Threat Level: green Handler on Duty: Manuel Humberto Santander Pelaez

SANS ISC: TCP/UDP Port Activity - Internet Security | DShield TCP/UDP Port Activity

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Port Information
Protocol Service Name
tcp ssh SSH Remote Login Protocol
udp ssh SSH Remote Login Protocol
tcp Adoresshd [trojan] Adore sshd
tcp Shaft [trojan] Shaft
udp pcanywhere PCAnywhere (deprecated)
[get complete service list]
User Comments
Submitted By Date
2014-08-09 19:48:08
I am seeing this on my home network, the IP address is a new PS4 console.
Andrew Daviel 2010-08-13 00:17:14
We have also seen a big spike, maybe 50x baseline, in the last week. Of a few sources I checked, most seemed to be running opensshd. I suspect Linux boxes compromised via the same password guessing tool. Attempts I have captured in the past ( are mostly against root, so I suggest at the least blocking root password logins ("PermitRootLogin without-password" in OpenSSH sshd_config). We have also seen an ssh/sshd trojan on Linux boxes, a number of which were compromised (CVE-2009-2692) using the unusually robust escalation exploit "linux-sendpage3". This trojan logged passwords in and out, which were then used to attack other machines and gain root in turn on unpatched ones. The recent port 22 spike is I believe unrelated.
pq 2010-07-10 13:17:54
We have seen a huge amount off ssh attacks the last 2 weeks.
2010-06-18 02:32:33
Anyone else seeing a HUGE number of SSH brute force attacks in the last 24 hours?
2009-12-10 18:42:05
got a huge load of scans throughout the last weeks (up to 65000 entries an hour) luckily my boxes are NOT accessible via keyboard enabled authentication or PAM. ;)
2009-10-04 18:45:22
The game Project Torque generate some requests on this port when a race is about to start. It seem to work fine when the request are blocked. At this moment, it is currently in "Closed Beta" state, but shortly it will become "Open Beta". The closed beta started at the begining of august.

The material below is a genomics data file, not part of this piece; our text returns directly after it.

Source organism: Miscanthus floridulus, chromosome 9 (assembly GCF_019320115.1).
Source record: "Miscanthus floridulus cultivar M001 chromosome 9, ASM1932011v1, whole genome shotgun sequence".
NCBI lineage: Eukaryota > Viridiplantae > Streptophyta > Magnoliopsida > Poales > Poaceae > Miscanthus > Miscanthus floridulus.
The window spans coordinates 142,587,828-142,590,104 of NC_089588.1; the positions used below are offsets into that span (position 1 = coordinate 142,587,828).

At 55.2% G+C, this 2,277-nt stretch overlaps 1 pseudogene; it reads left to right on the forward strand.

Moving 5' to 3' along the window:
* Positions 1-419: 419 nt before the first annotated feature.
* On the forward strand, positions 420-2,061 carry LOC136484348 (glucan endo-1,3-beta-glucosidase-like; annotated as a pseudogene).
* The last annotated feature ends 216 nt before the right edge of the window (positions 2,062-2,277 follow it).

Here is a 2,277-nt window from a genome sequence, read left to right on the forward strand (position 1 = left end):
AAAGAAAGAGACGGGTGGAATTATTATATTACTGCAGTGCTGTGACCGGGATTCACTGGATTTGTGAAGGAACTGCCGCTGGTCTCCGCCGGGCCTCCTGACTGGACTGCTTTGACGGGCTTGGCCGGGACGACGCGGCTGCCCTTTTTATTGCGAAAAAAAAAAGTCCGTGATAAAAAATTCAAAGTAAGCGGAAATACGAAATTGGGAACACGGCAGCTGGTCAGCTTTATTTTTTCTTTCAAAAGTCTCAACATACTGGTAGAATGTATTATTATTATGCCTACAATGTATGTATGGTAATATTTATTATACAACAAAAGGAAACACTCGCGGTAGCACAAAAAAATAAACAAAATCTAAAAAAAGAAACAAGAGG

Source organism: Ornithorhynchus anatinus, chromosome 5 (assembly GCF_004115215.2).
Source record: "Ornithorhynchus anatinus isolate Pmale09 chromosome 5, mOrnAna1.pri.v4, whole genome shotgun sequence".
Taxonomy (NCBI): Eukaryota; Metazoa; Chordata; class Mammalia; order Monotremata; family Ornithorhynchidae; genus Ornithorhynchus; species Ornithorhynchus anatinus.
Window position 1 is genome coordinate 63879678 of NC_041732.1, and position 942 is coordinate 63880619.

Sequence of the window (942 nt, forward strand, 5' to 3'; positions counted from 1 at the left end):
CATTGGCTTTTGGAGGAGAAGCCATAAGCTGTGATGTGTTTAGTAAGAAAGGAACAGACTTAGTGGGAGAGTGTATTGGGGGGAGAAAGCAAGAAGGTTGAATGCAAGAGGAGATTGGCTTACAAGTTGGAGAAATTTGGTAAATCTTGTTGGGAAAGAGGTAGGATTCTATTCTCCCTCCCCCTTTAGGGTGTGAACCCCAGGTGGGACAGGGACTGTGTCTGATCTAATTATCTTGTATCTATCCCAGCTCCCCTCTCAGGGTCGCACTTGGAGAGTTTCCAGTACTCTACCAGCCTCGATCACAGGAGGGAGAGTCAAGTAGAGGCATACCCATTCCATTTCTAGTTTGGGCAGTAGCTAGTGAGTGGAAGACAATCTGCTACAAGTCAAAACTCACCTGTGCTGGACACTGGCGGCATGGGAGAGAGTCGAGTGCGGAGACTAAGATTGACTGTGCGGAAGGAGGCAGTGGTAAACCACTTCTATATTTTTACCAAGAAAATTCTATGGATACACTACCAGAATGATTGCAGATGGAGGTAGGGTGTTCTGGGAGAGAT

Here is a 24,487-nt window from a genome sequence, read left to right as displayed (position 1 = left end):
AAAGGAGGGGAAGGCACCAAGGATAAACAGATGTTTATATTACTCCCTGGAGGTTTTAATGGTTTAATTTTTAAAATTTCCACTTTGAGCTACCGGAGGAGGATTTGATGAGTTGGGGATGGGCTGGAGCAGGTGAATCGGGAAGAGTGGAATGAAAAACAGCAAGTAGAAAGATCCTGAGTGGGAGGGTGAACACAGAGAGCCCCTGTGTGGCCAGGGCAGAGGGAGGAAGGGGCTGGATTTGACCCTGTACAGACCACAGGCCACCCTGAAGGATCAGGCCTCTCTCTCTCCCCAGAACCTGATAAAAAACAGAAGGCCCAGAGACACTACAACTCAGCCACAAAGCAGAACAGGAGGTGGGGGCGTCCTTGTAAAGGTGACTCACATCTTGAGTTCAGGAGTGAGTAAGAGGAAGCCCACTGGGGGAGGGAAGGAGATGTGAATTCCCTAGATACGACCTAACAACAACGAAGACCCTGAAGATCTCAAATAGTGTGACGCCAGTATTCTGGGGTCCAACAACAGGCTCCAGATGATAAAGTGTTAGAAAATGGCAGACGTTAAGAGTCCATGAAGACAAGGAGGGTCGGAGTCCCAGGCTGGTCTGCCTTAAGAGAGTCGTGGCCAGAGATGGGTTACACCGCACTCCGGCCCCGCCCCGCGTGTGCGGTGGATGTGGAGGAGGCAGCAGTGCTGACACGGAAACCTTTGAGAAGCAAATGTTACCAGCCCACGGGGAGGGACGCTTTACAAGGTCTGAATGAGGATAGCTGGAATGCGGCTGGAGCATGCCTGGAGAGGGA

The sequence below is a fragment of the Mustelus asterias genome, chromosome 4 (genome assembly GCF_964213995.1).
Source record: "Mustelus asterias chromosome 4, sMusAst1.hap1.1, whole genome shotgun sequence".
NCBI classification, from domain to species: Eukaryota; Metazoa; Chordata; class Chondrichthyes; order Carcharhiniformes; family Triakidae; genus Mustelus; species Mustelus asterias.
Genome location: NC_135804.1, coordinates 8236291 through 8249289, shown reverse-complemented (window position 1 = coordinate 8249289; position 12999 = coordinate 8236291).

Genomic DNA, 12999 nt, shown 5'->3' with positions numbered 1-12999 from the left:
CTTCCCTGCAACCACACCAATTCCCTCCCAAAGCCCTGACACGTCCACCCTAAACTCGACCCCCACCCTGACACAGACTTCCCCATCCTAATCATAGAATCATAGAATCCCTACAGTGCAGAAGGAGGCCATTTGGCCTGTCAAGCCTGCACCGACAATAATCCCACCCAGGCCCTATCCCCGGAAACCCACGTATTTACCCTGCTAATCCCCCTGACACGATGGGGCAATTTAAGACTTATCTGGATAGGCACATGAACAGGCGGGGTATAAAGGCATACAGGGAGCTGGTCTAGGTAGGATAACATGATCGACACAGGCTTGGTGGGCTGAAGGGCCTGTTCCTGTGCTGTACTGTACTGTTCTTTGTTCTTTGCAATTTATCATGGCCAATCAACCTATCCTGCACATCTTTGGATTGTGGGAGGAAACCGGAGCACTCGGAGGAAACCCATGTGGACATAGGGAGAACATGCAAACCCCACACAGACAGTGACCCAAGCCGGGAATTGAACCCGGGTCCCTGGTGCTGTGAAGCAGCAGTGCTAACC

pophop 2009-10-04 18:45:22
We had an ssh worm pop a box in mid October. Logs showed ssh scanning starting in late September through October. Box had trivial password for exposed service account. Appears that human attackers logged in day after worm and set box up as port 22 scanner. Ran for two days before we caught. Human logins came from Romania. This is what's intersting - we were seeing RST ACKS in ALL our logs globally as if we had been sending SYN packets from all our global IP space to a site in Texas (US). "Ronaldsrecordclub" - Now moved. As if our space was being used in a DOS. Sample: "Deny TCP (no connection) from to flags RST ACK on interface outside" Source port was consistently 3072. Ronaldsrecord google hit talks of its site's "PayPal" enviroment being developed by its "Romanian Development" team. Activity stops in mid-October - about the time SSH worm hit us. I find it odd that we would see this RST ACK activity to port 22 AND have "Romania" associated with both things. Curious if the RST ACK was a DOS or a scan of some sort.
Chris Anderson 2007-04-17 02:08:43
I have seen this same attack on a server on my network. A weak password was expoited and a ssh scanner was downloaded from a .ro site. Also included was a list of common usernames and passwords. It appears that it was just checking to see if the password was the same as the username. Once in it starting trying to brute force the root password.
Johannes Ullrich 2004-11-10 22:04:01
frequently scanned to look for accounts with weak passwords.
Jason Testart 2004-11-09 18:00:01
We've been seeing an extreme amount of SSH scanning at our site over the past week, and just this weekend found a compromised Linux box doing the scanning. My investigation into the compromise found the usual stuff (sniffer, ssh backdoor, irc stuff, etc..) but I found a couple of things particularly interesting: - tools for exploting samba 2.2.x - what looks like a SYN scanner, binary named "ss" with a cover script with command line options for port "22" and a speed setting "6". - a binary named "lol". From what I can tell from the "strings" command and what we've seen, the binary does a dictionary attack to common accounts such as "root" and "test" using SSH. The tools used were downloaded from sites in the .ro domain (Romania?).
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